The one thing I do suggest is that people not write off the iPad Pro for what it can and cannot do right now. It’s a very new product that has to grow up. I’m definitly going to get one, in a couple of years when they have this App thing sorted out, and availability is better, and we’re at iOS11 which can handle the capability of the device more effectivly. Remember, the original iPhone was limited too. The original iPad ran mostly iPhone apps at 2X. The original Mac when it arrived was limited by RAM and Apps. Two years later the products werre all much better.
Don’t write the iPad Pro off because of gestational issues.
The device has been out a week. As of right now it’s all anecdotal. Let’s see where things are in 6 months. The market goes like this, if someone thinks they can make money on something they will give it a shot. Let’s see. Remember, the Adobe subscription model itself is the developer saying that things were not working. Less and less people were paying to upgrade. The market for windows machines is down and dwindling and that’s a bigger problem for this “big developers”
Let’s see if they feel this way in six months, a year as people continue to jump to ios and android for most of their computing needs. The problem is bigger than they let on, everyone is feeling the digital disruption. With web collaborative tools that are more or less platform agnostic like Google Docs, Drop Box, Netflix. To subscription models that the MS Office Suite or Adobe office suite. To the growth of Android and iOS. There is a lot of change going on. The music industry is feeling it, the cable industry is feeling it, the software industry is feeling, the hardware industry is feeling. And we will see how it goes, Developers “saying” they will not embrace is one thing, but the market talks and bullshit walks,.If they don’t, that only opens the way for someone else to take the market from them where they won’t. Maybe some can afford to see money on a table and walk away from it, but someone else may see that and go “yoinks!”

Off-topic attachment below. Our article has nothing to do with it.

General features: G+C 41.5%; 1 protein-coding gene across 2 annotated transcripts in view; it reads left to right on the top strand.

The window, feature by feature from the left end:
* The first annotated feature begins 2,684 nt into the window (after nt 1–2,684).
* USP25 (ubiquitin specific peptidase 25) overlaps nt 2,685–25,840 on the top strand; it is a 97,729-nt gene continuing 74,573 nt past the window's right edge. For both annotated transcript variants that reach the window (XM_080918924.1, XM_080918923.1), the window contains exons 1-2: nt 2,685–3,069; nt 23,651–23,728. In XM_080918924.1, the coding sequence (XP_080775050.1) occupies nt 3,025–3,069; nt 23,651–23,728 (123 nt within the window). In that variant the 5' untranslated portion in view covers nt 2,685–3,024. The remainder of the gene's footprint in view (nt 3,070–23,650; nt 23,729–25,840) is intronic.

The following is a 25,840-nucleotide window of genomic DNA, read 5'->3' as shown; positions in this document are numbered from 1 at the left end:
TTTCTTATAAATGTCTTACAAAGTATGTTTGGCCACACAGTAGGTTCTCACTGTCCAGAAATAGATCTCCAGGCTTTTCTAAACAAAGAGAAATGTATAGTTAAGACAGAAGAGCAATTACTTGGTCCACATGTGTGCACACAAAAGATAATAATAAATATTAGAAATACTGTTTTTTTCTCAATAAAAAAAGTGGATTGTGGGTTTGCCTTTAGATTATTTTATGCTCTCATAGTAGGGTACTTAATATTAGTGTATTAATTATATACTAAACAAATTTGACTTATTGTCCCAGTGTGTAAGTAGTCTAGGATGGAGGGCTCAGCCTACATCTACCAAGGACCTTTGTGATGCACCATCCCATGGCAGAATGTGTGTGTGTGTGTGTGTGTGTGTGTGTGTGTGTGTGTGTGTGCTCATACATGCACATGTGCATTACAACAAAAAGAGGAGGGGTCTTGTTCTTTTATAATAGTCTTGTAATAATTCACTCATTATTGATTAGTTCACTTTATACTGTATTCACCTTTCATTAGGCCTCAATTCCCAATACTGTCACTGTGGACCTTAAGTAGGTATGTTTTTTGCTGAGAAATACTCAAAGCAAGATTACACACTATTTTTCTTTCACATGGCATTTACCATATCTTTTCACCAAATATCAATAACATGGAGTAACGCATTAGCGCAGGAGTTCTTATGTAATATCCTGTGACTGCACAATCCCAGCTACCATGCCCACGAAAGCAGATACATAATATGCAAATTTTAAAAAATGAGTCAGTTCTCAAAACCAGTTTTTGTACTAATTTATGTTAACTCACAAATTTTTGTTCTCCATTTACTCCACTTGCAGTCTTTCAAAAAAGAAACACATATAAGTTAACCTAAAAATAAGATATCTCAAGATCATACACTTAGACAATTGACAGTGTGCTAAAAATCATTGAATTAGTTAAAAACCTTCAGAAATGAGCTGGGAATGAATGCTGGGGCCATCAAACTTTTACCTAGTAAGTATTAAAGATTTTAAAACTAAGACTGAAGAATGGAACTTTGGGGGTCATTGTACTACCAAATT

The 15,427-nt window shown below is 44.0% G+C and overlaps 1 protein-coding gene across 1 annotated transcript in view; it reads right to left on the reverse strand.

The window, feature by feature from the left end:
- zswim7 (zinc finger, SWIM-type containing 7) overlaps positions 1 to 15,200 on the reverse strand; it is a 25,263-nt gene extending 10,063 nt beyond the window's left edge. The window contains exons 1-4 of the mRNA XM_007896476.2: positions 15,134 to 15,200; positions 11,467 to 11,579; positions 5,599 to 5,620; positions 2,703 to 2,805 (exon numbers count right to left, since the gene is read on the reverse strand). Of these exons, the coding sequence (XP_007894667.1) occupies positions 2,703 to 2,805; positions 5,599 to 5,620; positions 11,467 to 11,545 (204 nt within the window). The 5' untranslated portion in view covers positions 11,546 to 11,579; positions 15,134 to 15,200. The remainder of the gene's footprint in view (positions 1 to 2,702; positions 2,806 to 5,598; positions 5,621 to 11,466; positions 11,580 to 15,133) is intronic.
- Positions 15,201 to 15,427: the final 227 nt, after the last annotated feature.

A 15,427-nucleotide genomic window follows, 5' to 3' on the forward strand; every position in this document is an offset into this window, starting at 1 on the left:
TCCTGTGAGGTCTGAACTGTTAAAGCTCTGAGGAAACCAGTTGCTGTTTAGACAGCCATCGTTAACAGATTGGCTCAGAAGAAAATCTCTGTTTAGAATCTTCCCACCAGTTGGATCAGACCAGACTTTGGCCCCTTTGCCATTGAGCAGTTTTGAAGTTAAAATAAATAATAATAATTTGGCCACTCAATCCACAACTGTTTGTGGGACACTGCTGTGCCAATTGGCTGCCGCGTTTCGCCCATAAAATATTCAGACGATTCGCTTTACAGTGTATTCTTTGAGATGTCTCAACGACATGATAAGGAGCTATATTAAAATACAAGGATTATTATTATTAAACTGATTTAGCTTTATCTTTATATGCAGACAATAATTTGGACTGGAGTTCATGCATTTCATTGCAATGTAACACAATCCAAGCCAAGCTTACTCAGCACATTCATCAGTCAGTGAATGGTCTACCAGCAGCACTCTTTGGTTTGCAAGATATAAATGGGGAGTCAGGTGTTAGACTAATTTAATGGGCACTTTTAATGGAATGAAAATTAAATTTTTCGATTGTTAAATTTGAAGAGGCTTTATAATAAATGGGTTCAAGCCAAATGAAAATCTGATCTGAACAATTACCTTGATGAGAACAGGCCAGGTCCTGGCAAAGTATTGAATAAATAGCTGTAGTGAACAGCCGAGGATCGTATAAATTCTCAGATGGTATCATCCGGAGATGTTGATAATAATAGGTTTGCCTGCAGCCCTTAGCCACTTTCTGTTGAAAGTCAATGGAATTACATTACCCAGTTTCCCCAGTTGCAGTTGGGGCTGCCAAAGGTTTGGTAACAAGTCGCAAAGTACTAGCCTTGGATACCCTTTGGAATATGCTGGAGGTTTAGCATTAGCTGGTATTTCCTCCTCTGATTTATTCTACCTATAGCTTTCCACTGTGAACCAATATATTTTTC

That’s the way it works.
I’m pretty sure you can fudge the same functionality with inApp purchases no? Give limited functionality for free version or expiration date on full version until paid.
Apple explicitly forbids expirations in app review.
I believe you’re right. Why not give people a limited supply of “trial credits” that are used as you try the software. You can buy more credits, or buy “unlimited credits” for $99. Done. The big disadvantage here is that in-app purchases are not subject to family sharing (which should be corrected for purchases that are not exhaustible).
This no different then the Pro apps and most first party developers not having apps in the apps store of OS X. That store is a barren waste land. Major developers are not going to sell their apps at 30% discount through Apple’s stores.
That is the problem I see with a convergence device. Users are used to The iOS App Store and having a plethora of apps. You’ll find some games their, but as far as professional apps they are not on the OS X store.
This needs to be addressed for OS X and iOS. The app and music business for Apple is supposed to be about seeking devices and making Apoles’s walled garden a great experience for everyone. As long as Apple makes enough from music and apps to pay for their servers and costs of hosting the data they should call it a day. 5He developers have to see the costs of Apple hosting their apps and see what it would cost them to host the apps themselves. Apple should be running on break even from software sells. I think if Apple can show what it takes to break even on sales then developers should negotiate that percentage.